Tuesday, October 17, 2017

Seed Saving -- Heirloom Bush Beans

After eating beans for a few weeks from my early August planting of Aunt Joanie beans, I have let the rest of the bean pods mature on the plants. The ripe (old, pale, tough) pods are not good to eat, but the beans are good to save for planting next year.
Mature bean pods for seed-saving. PHOTO/Amygwh

Mature seeds set aside for drying. PHOTO/Amygwh

Beans for seed-saving need to be fully developed, which means they are at the stage when you might use them as dry beans in the kitchen. 

In drier climates, mature bean pods can be left on the plants until they are "rattle dry". The pods will be brown and brittle and easy to shell out.

Here in the Southeastern US, we are not having the kind of dry weather that allows for bean pods to dry to brittleness. Instead, we are having the kind of humidity and rain that encourages mildews and fungi.

That means I am shelling out leathery pods, not brittle ones, and the beans still are plump with moisture.

Also, some of the pods are mildewed.

When I shell out the mildewed pods and find  unblemished bean seeds, then those beans can be saved for seeds. I don't save seeds that look infected or damaged, because I don't want to have my whole next crop be ruined by a fungus.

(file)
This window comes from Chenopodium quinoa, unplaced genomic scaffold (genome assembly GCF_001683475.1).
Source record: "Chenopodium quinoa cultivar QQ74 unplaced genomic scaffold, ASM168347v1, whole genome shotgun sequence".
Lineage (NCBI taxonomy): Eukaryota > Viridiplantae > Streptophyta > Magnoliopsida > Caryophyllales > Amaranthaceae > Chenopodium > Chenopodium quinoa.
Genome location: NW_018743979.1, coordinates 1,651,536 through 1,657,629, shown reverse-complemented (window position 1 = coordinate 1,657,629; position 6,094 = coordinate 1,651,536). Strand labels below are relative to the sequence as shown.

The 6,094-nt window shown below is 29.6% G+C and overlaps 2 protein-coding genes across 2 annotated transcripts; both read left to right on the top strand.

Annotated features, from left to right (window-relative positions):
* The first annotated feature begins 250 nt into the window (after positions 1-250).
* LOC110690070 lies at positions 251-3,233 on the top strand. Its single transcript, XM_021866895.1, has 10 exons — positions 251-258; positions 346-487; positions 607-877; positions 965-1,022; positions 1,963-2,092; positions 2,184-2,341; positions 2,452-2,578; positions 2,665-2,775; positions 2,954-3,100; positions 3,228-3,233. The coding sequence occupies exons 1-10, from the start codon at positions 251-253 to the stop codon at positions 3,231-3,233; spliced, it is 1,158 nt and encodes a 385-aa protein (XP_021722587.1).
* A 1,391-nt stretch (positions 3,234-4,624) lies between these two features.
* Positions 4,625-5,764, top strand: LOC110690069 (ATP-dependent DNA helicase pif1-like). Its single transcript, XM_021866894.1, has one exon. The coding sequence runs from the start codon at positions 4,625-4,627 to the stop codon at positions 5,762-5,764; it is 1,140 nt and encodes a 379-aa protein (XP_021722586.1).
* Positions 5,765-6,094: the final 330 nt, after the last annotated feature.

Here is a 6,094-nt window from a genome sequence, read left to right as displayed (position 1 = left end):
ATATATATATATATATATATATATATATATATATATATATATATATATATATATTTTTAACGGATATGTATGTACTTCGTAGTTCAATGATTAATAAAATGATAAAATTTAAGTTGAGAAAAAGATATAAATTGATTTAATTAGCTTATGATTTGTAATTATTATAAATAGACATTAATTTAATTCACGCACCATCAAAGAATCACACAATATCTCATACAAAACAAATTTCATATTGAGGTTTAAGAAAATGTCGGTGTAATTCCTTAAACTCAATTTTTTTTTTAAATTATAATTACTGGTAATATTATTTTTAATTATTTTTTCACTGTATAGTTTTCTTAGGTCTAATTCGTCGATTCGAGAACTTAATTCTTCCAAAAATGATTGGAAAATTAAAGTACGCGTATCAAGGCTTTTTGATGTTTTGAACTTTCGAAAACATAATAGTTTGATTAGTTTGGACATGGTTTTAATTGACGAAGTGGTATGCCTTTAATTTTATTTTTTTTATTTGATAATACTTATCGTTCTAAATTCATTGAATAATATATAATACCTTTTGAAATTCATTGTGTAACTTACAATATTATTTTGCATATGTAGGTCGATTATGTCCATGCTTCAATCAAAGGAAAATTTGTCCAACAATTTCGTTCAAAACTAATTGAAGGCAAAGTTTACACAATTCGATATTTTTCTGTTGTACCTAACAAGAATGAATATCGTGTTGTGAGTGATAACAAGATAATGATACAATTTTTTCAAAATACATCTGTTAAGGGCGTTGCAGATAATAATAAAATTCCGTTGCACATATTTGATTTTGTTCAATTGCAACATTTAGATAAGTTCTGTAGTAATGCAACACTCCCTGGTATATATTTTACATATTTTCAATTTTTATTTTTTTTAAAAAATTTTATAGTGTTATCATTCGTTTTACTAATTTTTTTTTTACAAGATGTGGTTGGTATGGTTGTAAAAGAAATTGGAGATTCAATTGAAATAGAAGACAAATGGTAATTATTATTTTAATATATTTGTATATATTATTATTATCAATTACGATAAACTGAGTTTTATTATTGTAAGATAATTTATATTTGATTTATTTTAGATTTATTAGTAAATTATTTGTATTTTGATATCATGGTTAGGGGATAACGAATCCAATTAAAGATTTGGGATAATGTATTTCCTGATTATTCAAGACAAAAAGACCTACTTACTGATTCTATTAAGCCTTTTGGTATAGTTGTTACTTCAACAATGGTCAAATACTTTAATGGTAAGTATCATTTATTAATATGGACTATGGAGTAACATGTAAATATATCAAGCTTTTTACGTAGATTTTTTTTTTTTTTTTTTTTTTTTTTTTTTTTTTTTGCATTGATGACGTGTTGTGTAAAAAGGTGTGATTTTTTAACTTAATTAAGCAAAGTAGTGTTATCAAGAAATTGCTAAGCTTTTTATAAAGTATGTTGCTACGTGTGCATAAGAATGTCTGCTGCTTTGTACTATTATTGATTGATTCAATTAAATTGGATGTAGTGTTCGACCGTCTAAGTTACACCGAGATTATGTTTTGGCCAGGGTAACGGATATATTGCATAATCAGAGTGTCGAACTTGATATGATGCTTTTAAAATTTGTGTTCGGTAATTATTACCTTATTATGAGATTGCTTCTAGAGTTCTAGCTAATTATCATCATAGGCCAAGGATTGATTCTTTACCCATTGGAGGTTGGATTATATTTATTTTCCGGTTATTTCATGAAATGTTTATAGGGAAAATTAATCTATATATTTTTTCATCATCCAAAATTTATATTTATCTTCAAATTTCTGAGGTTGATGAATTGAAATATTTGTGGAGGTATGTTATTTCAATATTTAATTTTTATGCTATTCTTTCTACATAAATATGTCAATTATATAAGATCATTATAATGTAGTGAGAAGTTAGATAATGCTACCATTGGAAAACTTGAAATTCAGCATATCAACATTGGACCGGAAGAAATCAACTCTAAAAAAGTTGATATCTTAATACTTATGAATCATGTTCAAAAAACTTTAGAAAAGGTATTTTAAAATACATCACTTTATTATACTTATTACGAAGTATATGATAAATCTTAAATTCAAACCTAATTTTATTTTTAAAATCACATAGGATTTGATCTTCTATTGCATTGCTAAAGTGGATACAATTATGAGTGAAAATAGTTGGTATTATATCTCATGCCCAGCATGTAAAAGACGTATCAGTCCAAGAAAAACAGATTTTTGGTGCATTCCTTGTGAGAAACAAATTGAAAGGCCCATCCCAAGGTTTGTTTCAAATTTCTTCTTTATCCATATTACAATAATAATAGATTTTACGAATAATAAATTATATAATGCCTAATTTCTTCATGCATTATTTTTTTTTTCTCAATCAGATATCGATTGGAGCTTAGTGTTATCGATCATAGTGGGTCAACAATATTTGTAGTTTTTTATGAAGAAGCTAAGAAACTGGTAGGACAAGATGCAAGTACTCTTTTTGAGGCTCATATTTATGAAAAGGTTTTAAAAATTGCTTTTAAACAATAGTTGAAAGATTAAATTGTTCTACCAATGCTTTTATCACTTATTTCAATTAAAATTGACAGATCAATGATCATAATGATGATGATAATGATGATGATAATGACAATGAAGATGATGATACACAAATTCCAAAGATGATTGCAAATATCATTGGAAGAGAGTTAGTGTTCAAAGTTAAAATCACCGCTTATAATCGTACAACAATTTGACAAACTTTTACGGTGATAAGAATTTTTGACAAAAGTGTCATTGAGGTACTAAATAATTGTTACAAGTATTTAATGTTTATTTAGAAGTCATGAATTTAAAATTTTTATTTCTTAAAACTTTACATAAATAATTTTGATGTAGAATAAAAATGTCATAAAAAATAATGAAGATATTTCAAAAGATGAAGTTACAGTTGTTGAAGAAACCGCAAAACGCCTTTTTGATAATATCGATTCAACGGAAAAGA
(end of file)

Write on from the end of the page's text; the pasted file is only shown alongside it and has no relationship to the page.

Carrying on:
I also don't save seeds from pods that contain fewer than three seeds inside. I don't want to encourage plants that produce puny bean pods, and I am pretty sure that if I saved seeds from a lot of short pods, soon enough my entire crop would mostly have short pods.

Diseased seeds will not be saved. See the spots? PHOTO/Amygwh
Before storing the bean seeds for planting in another season, they need to be very dry. I leave the seed beans out on the counter to dry for several days (or more) until they are so dry that one hit by a hammer shatters instead of smashes.

As they dry, these beans will get smaller, and they also will turn to a gentle tan color. They really are beautiful beans!

When the seed-beans are very dry, I will make an envelope for them, label with the season they were grown in (Joanie Beans, Aug-Oct 2017), then store them in one of my airtight containers in the fridge. Next year, or even five or six or more years from now, these seeds will still be good for planting.

No comments:

Post a Comment

Related Posts Plugin for WordPress, Blogger...